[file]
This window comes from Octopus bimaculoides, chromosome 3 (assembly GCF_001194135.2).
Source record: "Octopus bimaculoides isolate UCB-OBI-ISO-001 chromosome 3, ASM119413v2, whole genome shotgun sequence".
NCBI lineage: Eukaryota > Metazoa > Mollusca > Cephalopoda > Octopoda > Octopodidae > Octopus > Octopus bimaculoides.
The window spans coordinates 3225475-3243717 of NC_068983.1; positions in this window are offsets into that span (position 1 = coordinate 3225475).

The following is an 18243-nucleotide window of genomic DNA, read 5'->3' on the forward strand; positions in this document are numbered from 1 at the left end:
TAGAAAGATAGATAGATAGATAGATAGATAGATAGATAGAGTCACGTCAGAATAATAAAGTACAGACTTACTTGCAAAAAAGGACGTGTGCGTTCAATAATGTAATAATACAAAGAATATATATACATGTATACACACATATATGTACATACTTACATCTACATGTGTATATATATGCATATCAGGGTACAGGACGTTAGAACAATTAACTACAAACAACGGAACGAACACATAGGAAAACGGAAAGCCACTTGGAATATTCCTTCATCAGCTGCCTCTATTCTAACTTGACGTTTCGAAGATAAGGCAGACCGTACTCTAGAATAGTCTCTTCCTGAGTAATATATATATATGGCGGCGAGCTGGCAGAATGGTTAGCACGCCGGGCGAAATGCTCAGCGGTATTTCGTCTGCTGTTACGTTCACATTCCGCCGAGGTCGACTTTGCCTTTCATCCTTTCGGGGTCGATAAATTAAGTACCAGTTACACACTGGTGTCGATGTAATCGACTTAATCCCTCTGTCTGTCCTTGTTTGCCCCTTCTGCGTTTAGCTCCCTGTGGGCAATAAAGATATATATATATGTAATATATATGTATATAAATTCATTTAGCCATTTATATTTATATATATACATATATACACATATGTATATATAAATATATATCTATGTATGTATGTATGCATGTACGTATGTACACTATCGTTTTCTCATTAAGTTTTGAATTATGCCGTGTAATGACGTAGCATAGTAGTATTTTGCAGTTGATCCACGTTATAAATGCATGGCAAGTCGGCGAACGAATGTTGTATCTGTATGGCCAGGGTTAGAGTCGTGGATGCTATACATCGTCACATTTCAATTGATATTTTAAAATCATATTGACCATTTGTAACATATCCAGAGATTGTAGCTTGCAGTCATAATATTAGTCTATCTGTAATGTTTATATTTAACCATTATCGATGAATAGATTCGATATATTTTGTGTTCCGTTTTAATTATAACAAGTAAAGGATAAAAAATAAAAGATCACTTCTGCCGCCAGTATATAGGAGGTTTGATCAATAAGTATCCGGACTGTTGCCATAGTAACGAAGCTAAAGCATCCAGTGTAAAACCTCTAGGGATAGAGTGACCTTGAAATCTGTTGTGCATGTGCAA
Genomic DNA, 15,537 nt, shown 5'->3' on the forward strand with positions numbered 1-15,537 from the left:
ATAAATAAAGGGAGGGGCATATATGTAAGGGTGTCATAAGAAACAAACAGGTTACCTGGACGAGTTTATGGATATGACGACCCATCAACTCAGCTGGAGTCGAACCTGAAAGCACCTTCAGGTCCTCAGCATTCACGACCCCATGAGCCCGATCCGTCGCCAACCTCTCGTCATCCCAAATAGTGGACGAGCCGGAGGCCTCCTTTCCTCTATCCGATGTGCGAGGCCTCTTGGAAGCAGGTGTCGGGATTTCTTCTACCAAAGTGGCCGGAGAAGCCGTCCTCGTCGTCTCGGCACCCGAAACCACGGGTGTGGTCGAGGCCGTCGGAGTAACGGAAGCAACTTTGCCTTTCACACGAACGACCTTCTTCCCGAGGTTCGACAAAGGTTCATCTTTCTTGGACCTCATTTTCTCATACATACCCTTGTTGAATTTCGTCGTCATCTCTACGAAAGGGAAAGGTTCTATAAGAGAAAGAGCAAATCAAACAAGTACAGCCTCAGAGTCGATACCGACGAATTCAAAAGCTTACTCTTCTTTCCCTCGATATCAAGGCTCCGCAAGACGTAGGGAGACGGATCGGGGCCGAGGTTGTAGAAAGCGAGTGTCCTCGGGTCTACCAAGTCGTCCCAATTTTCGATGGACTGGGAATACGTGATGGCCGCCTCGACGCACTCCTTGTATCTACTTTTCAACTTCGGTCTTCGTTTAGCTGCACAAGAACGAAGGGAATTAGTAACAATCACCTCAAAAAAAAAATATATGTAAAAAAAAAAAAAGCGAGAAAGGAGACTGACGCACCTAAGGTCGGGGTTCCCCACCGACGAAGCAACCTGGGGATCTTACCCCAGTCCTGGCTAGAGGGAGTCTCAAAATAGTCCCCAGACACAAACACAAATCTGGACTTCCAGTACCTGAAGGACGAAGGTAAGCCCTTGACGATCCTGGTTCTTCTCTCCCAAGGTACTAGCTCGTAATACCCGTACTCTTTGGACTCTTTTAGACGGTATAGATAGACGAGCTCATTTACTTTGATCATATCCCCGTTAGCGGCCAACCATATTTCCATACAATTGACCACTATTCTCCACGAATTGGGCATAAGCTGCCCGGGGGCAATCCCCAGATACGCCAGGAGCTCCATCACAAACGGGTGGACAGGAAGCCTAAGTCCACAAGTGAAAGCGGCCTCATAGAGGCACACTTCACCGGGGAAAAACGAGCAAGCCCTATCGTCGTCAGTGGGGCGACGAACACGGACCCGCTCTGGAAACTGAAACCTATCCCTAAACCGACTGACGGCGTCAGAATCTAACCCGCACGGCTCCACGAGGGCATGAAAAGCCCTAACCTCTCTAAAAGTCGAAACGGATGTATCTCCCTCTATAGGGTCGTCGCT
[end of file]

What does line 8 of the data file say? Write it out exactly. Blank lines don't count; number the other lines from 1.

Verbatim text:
ATAAATAAAGGGAGGGGCATATATGTAAGGGTGTCATAAGAAACAAACAGGTTACCTGGACGAGTTTATGGATATGACGACCCATCAACTCAGCTGGAGTCGAACCTGAAAGCACCTTCAGGTCCTCAGCATTCACGACCCCATGAGCCCGATCCGTCGCCAACCTCTCGTCATCCCAAATAGTGGACGAGCCGGAGGCCTCCTTTCCTCTATCCGATGTGCGAGGCCTCTTGGAAGCAGGTGTCGGGATTTCTTCTACCAAAGTGGCCGGAGAAGCCGTCCTCGTCGTCTCGGCACCCGAAACCACGGGTGTGGTCGAGGCCGTCGGAGTAACGGAAGCAACTTTGCCTTTCACACGAACGACCTTCTTCCCGAGGTTCGACAAAGGTTCATCTTTCTTGGACCTCATTTTCTCATACATACCCTTGTTGAATTTCGTCGTCATCTCTACGAAAGGGAAAGGTTCTATAAGAGAAAGAGCAAATCAAACAAGTACAGCCTCAGAGTCGATACCGACGAATTCAAAAGCTTACTCTTCTTTCCCTCGATATCAAGGCTCCGCAAGACGTAGGGAGACGGATCGGGGCCGAGGTTGTAGAAAGCGAGTGTCCTCGGGTCTACCAAGTCGTCCCAATTTTCGATGGACTGGGAATACGTGATGGCCGCCTCGACGCACTCCTTGTATCTACTTTTCAACTTCGGTCTTCGTTTAGCTGCACAAGAACGAAGGGAATTAGTAACAATCACCTCAAAAAAAAAATATATGTAAAAAAAAAAAAAGCGAGAAAGGAGACTGACGCACCTAAGGTCGGGGTTCCCCACCGACGAAGCAACCTGGGGATCTTACCCCAGTCCTGGCTAGAGGGAGTCTCAAAATAGTCCCCAGACACAAACACAAATCTGGACTTCCAGTACCTGAAGGACGAAGGTAAGCCCTTGACGATCCTGGTTCTTCTCTCCCAAGGTACTAGCTCGTAATACCCGTACTCTTTGGACTCTTTTAGACGGTATAGATAGACGAGCTCATTTACTTTGATCATATCCCCGTTAGCGGCCAACCATATTTCCATACAATTGACCACTATTCTCCACGAATTGGGCATAAGCTGCCCGGGGGCAATCCCCAGATACGCCAGGAGCTCCATCACAAACGGGTGGACAGGAAGCCTAAGTCCACAAGTGAAAGCGGCCTCATAGAGGCACACTTCACCGGGGAAAAACGAGCAAGCCCTATCGTCGTCAGTGGGGCGACGAACACGGACCCGCTCTGGAAACTGAAACCTATCCCTAAACCGACTGACGGCGTCAGAATCTAACCCGCACGGCTCCACGAGGGCATGAAAAGCCCTAACCTCTCTAAAAGTCGAAACGGATGTATCTCCCTCTATAGGGTCGTCGCT